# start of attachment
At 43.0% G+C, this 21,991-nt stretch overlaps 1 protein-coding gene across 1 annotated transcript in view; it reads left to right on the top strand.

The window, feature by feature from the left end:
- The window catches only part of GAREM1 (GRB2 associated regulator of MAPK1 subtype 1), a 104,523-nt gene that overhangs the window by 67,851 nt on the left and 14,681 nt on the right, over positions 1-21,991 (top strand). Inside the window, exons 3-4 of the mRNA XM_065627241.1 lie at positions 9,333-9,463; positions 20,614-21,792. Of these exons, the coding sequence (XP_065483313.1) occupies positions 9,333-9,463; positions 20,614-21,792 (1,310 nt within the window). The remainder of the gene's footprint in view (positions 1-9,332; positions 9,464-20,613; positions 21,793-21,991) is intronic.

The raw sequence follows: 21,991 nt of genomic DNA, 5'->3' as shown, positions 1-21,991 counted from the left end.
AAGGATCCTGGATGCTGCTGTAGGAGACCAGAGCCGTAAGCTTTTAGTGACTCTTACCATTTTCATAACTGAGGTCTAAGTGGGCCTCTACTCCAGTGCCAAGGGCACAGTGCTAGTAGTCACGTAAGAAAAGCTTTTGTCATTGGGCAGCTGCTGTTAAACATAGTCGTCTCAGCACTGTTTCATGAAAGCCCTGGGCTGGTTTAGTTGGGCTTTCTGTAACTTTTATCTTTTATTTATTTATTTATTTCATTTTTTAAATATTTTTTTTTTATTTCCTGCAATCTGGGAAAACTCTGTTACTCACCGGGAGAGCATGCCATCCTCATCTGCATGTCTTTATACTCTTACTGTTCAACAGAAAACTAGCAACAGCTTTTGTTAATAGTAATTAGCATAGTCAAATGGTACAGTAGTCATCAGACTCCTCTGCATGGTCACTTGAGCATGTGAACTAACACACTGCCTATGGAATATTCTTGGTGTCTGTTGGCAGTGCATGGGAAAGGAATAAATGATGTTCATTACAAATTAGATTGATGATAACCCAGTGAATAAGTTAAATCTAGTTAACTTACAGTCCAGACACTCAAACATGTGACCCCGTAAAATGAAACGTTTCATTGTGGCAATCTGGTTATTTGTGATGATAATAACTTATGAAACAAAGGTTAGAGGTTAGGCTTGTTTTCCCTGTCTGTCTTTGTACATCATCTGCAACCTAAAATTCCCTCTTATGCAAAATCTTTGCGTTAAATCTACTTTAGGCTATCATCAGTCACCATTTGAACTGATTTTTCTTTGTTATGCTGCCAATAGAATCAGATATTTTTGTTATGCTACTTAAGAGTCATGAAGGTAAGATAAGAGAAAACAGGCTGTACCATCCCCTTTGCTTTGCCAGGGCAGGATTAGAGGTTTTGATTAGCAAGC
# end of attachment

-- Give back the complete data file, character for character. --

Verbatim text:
At 43.0% G+C, this 21,991-nt stretch overlaps 1 protein-coding gene across 1 annotated transcript in view; it reads left to right on the top strand.

The window, feature by feature from the left end:
- The window catches only part of GAREM1 (GRB2 associated regulator of MAPK1 subtype 1), a 104,523-nt gene that overhangs the window by 67,851 nt on the left and 14,681 nt on the right, over positions 1-21,991 (top strand). Inside the window, exons 3-4 of the mRNA XM_065627241.1 lie at positions 9,333-9,463; positions 20,614-21,792. Of these exons, the coding sequence (XP_065483313.1) occupies positions 9,333-9,463; positions 20,614-21,792 (1,310 nt within the window). The remainder of the gene's footprint in view (positions 1-9,332; positions 9,464-20,613; positions 21,793-21,991) is intronic.

The raw sequence follows: 21,991 nt of genomic DNA, 5'->3' as shown, positions 1-21,991 counted from the left end.
AAGGATCCTGGATGCTGCTGTAGGAGACCAGAGCCGTAAGCTTTTAGTGACTCTTACCATTTTCATAACTGAGGTCTAAGTGGGCCTCTACTCCAGTGCCAAGGGCACAGTGCTAGTAGTCACGTAAGAAAAGCTTTTGTCATTGGGCAGCTGCTGTTAAACATAGTCGTCTCAGCACTGTTTCATGAAAGCCCTGGGCTGGTTTAGTTGGGCTTTCTGTAACTTTTATCTTTTATTTATTTATTTATTTCATTTTTTAAATATTTTTTTTTTATTTCCTGCAATCTGGGAAAACTCTGTTACTCACCGGGAGAGCATGCCATCCTCATCTGCATGTCTTTATACTCTTACTGTTCAACAGAAAACTAGCAACAGCTTTTGTTAATAGTAATTAGCATAGTCAAATGGTACAGTAGTCATCAGACTCCTCTGCATGGTCACTTGAGCATGTGAACTAACACACTGCCTATGGAATATTCTTGGTGTCTGTTGGCAGTGCATGGGAAAGGAATAAATGATGTTCATTACAAATTAGATTGATGATAACCCAGTGAATAAGTTAAATCTAGTTAACTTACAGTCCAGACACTCAAACATGTGACCCCGTAAAATGAAACGTTTCATTGTGGCAATCTGGTTATTTGTGATGATAATAACTTATGAAACAAAGGTTAGAGGTTAGGCTTGTTTTCCCTGTCTGTCTTTGTACATCATCTGCAACCTAAAATTCCCTCTTATGCAAAATCTTTGCGTTAAATCTACTTTAGGCTATCATCAGTCACCATTTGAACTGATTTTTCTTTGTTATGCTGCCAATAGAATCAGATATTTTTGTTATGCTACTTAAGAGTCATGAAGGTAAGATAAGAGAAAACAGGCTGTACCATCCCCTTTGCTTTGCCAGGGCAGGATTAGAGGTTTTGATTAGCAAGC